Walking Around the Warren Brook Easement – Quite Beautiful!

The Warren Brook easement is a pretty amazing area. Two trips through the area indicate that easement protects some very important and beautiful areas. The walking is not really “easy” but there is real beauty there. The easement also protects the watershed by protecting wetlands and the woodlands from development.

Two trips were taken on the property and they had pluses and minuses. The pluses were the beauty, the minuses were that it wasn’t easy walking…….  The first trip was from 109, from the north. Starting from the road the walking was not particularly easy with brush, brambles and a bit of poison ivy thrown in. Then, because the area was heavily lumbered, there were lots of saplings growing up that make travel difficult. Some old lumber roads avoided the saplings but they tended to be wet as the land has a clay layer that makes drainage slow. Making a trail through this area will take some real effort but it may happen. The reward for going the distance is a wonderful view of the swampland. Old beaver dams and views along the lowlands. Moose, deer and coyote tracks were seen as this is a wild area. Recently, probably only a dozen or so people have gone there in the past year so the animals are not worried about humans.

Swamp View

A second hike from the west went down a valley that met the south end of the easement. These woods were nice and open although some areas are a bit rocky. In that valley, the easement hosts the largest yellow birch in Carrol County. It is a big tree with a huge canopy and large trunk. Must have been too difficult to get to through the rocky terrain so when the lumbering occurred, it was too difficult to get to. It still stands. To the west of the tree is a line of cliffs a hundred feet or so high that run for a quarter of a mile.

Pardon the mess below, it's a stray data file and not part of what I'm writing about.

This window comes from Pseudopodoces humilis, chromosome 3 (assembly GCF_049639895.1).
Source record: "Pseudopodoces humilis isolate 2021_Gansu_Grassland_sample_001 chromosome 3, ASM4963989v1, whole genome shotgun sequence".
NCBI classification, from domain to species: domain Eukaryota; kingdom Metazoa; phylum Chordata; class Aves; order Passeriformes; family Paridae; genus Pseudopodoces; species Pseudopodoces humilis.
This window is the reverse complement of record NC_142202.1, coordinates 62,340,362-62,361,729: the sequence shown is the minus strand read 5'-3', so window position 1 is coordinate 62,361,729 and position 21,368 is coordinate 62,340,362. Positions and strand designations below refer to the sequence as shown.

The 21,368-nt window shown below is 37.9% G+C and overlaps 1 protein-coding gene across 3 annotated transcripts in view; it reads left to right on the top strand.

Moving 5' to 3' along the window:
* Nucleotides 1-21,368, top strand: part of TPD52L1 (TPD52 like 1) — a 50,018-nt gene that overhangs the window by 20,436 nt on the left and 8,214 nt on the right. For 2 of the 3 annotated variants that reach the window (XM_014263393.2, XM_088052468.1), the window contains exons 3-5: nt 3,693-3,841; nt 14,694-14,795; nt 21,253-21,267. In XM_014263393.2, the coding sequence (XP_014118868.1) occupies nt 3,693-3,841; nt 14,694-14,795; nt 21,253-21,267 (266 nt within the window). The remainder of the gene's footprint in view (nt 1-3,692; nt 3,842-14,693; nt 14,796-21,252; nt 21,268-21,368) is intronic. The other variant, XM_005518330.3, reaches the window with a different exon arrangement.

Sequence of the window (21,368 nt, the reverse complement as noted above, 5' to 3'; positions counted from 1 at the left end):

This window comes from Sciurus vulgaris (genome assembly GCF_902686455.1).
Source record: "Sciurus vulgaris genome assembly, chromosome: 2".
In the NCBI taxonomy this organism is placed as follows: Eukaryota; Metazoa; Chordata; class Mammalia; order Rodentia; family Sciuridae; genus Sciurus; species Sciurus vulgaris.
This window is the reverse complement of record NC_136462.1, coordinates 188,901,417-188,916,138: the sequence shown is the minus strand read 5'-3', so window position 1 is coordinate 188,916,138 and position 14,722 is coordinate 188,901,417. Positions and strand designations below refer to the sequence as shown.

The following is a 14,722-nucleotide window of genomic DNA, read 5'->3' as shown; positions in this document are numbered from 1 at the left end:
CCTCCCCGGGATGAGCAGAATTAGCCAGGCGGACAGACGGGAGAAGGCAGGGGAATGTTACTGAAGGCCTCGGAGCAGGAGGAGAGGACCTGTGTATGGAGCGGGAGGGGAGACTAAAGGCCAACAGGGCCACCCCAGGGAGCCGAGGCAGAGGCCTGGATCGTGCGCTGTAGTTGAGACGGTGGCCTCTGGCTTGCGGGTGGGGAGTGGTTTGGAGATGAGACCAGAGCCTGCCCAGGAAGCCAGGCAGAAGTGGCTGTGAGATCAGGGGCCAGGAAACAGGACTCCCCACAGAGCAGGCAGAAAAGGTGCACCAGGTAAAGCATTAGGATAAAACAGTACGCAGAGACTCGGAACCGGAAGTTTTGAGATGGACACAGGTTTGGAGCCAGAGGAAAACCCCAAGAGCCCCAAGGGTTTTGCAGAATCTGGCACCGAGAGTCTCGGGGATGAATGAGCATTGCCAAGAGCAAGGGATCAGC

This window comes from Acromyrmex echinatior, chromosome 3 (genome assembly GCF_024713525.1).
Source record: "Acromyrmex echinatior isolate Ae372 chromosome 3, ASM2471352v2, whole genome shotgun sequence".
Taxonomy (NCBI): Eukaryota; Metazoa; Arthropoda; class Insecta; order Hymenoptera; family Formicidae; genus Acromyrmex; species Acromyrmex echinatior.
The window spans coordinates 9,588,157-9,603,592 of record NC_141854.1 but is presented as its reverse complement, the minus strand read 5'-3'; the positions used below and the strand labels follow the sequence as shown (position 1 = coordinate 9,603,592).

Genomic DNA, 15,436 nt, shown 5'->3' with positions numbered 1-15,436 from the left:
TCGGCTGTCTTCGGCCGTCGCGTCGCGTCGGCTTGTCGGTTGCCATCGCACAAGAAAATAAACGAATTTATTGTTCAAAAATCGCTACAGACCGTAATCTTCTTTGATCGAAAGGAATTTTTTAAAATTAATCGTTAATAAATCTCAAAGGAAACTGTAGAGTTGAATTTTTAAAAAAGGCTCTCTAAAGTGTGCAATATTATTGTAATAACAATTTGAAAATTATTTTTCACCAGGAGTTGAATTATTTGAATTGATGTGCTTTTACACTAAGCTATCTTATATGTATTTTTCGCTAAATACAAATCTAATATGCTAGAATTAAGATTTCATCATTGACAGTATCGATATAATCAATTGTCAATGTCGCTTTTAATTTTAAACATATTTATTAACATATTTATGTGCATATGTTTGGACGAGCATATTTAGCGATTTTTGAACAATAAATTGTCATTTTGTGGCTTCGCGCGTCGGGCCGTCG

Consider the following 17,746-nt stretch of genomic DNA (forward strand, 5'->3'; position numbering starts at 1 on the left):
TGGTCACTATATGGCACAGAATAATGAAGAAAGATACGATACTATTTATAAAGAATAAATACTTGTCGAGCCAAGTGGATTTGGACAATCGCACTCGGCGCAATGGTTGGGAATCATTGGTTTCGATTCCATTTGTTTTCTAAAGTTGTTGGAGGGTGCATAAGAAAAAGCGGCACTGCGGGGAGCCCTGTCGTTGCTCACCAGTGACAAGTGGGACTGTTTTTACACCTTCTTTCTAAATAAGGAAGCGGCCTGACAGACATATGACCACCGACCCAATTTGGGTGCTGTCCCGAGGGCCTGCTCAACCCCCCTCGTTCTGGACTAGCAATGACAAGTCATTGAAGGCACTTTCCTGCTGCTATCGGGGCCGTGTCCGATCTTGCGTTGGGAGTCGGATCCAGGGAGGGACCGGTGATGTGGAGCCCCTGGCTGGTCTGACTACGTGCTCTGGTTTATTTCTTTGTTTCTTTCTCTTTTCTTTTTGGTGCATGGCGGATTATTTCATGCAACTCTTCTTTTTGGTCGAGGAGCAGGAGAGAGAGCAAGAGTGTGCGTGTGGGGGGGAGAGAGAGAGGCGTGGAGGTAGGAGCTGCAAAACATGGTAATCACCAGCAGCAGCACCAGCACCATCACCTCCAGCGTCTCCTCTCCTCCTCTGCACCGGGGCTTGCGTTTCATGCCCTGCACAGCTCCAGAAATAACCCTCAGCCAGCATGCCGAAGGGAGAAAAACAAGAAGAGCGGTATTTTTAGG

Yellow Birch canopy.
The trunk is quite large. Yellow Birch don’t usually grow this big.

 

Hiking east across a side hill from the yellow birch had relatively good footing to the boundary with the Moose Mountain Greenways property. Following that boundary north, the woods were open and pleasant. Turning west at a corner post, the hike followed the south edge of a swamp with some thrashing and then some easy walking along old wood roads. This led to where Warren Brook enters the swampy area that can be kayaked or canoed to from Warren Sands. After this, the last part of the hike was all uphill, about 500 vertical feet.

Young ferns growing in the wet woods.
Where Warren Brook leaves a swampy area and flows down to the level of the lake.
Looking out to where you can paddle from the lake. Warren Sands pines can be seen at the low point of the near trees.

A guided hike may be provided by the Wentworth Watershed Association this summer but it won’t be an “easy” hike like the one on Stamp Act. The footing is not always easy and you may get to bond with a few ticks in the process.

Trails in this area are a work in progress. A trail from the north may be possible but will require lots of work as the area was lumbered and there are lots of saplings and brambles to deal with. The trail would also have to avoid wet areas. Don’t hold your breath until this trail is built. Entering the area from the south or east has issues in that any trail will have to cross other property and permissions will have to be granted before anything can be built. The southern area tends to be more open so the trail will be easier to make but access is the problem. Again, don’t hold your breath.

A map of the area is given below so you may want to travel on your own to the area but it will be an adventure!